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Citigroup Rescue or United States rescue?

Submitted by on Wednesday, 26 November 2008No Comment

Citigroup Inc. Chief Executive Officer Vikram Pandit said the U.S. government pumped $20 billion into the bank to send a signal that regulators will stand behind the country’s financial system.

“We’re in 109 countries around the world, and Citi’s strength is viewed to be America’s strength in many ways,” Pandit, said in an interview with PBS’s Charlie Rose show that aired yesterday. The bailout “was really about the entire financial system. It was about confidence in the financial system. It was about stability,” he said.

Citigroup’s stock last week fell below $5 for the first time since 1994, sparking concern that customers might pull their money and destabilize the New York-based bank, which has $2 trillion in assets. The government on Nov. 23 agreed to support the company with a $20 billion capital injection and a shield against losses on $306 billion of mortgages and other loans.

Pandit, who took over as Citigroup’s chief 11 months ago, was making his first public comments since the deal with the government was announced. The guaranteed assets had a face value of about $340 billion to $350 billion, he said, before they were written down amid the credit crisis.

All banks have experienced declines in the value of their loans and securities partly because so many of the assets are being dumped into the market at the same time, he said.

“Some of them are toxic, some of them are good,” Pandit said. “There is just too many of them. And there has to be a plan to clean out these assets and have institutions and/or funds buy them, and the Treasury has been working on them.”

Citigroup’s deal, which followed a $25 billion infusion from the Treasury in October, drew criticism from U.S. legislators including Senate Banking Committee Chairman Christopher Dodd. The government should have struck a better deal and insisted on management changes, Dodd said yesterday.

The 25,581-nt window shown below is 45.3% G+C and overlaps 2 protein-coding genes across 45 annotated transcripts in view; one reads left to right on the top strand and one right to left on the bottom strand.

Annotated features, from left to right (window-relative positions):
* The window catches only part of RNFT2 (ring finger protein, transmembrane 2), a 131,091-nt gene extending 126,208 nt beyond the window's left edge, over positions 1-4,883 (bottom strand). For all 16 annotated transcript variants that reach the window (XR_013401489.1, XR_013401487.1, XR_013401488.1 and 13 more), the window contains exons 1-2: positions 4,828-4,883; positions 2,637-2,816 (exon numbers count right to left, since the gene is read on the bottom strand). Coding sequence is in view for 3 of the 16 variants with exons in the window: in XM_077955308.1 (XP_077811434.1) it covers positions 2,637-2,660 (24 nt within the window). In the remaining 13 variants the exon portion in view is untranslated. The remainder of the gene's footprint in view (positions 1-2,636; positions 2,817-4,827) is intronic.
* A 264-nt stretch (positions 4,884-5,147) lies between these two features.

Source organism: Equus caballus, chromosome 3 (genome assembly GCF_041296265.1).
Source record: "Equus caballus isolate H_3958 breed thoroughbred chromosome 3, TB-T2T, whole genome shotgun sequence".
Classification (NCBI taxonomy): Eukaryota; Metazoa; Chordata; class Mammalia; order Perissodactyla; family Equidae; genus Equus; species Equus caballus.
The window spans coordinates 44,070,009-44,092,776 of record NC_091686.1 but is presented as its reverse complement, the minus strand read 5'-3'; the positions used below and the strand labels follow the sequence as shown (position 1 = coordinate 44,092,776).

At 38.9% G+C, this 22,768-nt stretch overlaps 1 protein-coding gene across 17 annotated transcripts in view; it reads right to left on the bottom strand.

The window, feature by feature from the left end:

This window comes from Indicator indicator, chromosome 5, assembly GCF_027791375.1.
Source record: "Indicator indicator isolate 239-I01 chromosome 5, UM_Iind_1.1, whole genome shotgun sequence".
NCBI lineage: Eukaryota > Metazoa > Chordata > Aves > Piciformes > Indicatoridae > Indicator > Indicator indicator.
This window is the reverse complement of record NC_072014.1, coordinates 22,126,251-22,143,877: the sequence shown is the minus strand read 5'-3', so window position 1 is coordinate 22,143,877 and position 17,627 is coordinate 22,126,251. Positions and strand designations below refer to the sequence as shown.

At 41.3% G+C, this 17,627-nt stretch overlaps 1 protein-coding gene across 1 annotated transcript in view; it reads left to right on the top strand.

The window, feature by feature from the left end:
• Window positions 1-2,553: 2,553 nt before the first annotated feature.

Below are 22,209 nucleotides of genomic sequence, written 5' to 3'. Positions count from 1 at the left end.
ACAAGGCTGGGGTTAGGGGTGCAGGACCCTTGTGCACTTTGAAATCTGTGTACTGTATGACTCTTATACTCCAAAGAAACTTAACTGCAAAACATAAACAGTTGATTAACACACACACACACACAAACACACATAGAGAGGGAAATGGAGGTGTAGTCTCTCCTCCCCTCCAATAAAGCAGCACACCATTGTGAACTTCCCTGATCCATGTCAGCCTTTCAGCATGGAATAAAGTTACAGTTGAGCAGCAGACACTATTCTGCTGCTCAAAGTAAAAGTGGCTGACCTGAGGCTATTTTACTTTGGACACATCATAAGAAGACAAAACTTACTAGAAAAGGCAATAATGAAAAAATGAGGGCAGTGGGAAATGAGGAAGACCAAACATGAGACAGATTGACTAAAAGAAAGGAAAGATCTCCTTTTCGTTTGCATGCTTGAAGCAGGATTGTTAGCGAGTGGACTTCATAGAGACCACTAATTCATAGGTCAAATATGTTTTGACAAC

The bank has reported four straight quarterly losses totaling $20 billion. The stock price plunged as low as $3.77 a share on Nov. 21. Since the government pledged its support, the stock has rallied 61 percent to close yesterday at $6.08 in New York Stock Exchange composite trading.

“Some of the issues about Citi’s assets and asset quality were being translated into people taking action on the stock, not only some people who had stock they were selling, but particularly short sellers,” Pandit said, referring to investors who try to profit from betting on a stock’s decline.

Pandit, who was chosen as CEO after the ouster of Charles O. “Chuck” Prince, laid blame for the year of losses and decimated stock on prior management’s housing-related investments.

“What went wrong is we had tremendous concentration in the sense that we put a lot of our money to work against U.S. real estate,” Pandit said. “It’s a lot easier to get into these situations than it is to get out of them.”

Pandit said Citigroup, the second-biggest U.S. bank by assets, will focus on serving corporate clients and wealth management, and will emerge as a “high-end retail bank.”

“We’ve gotten rid of a lot of businesses,” he said. “We’re going to get rid of a lot more over time.”

Citigroup spokesman Mike Hanretta said that in addition to serving affluent customers worldwide, “Citi will continue to serve a broad spectrum of retail financial services clients in the U.S. and other selected global markets.”

The company has received a total of $45 billion in cash infusions from the government over the past month. The U.S. aid package left the bank’s current management in place, attracting criticism from investors such as Peter Solomon, a former Lehman Brothers Holdings Inc. vice chairman and founder of Peter J. Solomon & Co. in New York.

“It’s very hard to say we should invest all this money in Citigroup and leave Citigroup management totally intact,” Solomon said in a phone interview. “If a private-equity firm made an investment in Citigroup, how many board members would it ask for?”

Asked whether Citigroup needed to change executives, Pandit said he “can completely understand how people on Main Street, people who are not close to this industry, would be furious at what’s happened.” The most important thing now, he said, “is to make sure that we have a plan for going forward.”

“There are some managements that have already gone; there are some managements that may go,” Pandit said. “If you start throwing everybody under the bus, we’re going to need a very large bus.”

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